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A look back at APR’s coverage of climate change in 2019

Eddie Burkhalter



APR began covering climate change during the summer of 2019, and in that time we looked closer at its impacts on Alabama and elsewhere, what’s being done to address them and the problems people have simply discussing climate change.

Here’s a closer look at what we’ve learned in the last five months. 

We started our coverage of climate change off with a talk with Alabama’s very own James McClintock, a professor of polar and marine biology at the University of Alabama at Birmingham who has spent decades researching climate change and studying its impact while on expeditions to the Antarctic. 

“In Alabama we’re experiencing more torrential rains, dryer dries and hotter hots, and all these things that scientists have been predicting would happen as we continue to add carbon to the atmosphere through burning fossil fuels,” McClintock told APR in July. “I think there’s a real need and a hunger for education about climate change in this part of the country.”

Next, we looked at how people communicate, or don’t, about climate change. We learned that, perhaps unsurprisingly, whether or not someone believes that the earth is warming due to human activity comes down, in part, to which side of the political fence they fall on. 

Benji Backer, the 21-year-old conservative environmentalist and founder of the American Conservative Coalition, told APR in July that there was hope, despite the Politicization around the topic of climate change, that Democrats and Republicans can find common ground.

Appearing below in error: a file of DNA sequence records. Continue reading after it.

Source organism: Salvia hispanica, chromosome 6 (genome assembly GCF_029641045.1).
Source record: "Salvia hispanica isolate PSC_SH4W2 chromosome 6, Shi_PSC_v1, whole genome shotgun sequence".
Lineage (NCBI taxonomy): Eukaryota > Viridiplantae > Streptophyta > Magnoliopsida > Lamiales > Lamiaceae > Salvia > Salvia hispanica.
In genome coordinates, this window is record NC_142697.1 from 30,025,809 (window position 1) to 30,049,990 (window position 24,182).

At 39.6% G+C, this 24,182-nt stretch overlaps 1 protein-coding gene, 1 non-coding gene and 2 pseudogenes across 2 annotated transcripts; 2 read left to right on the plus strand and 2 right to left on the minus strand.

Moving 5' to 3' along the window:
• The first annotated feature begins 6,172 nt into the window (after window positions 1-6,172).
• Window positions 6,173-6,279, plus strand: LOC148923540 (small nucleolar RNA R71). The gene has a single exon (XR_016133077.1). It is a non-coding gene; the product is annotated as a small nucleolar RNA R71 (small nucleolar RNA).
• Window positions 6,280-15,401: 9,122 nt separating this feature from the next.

“There are so many ways to talk about climate change that are bipartisan,” Backer told APR. “You can talk about it from the environmental or the economic angle. … We need to stop vilifying each other. We’re being told and convinced to hate each other.” 

APR then began looking at the impacts climate change is having on Alabama and the rest of the world, including this article  in August on how heat, heat weaves and stagnation are impacting air quality. 


We learned that since the National Oceanic and Atmospheric Association began monitoring air stagnation in 1973, Birmingham’s number of stagnant summer days increased 254 percent, from 11 days annually to 39 days in 2018. 

Jennifer Francis, senior scientist at the Woods Hole Research Center in Massachusetts, told APR that while heat waves are nothing new “recent studies suggest they’re getting hotter and lasting longer.” 

Alabama’s coastline between 2005 and 2017 lost $158 million in residential property values due to tidal flooding caused by rising sea levels and climate change, APR learned in August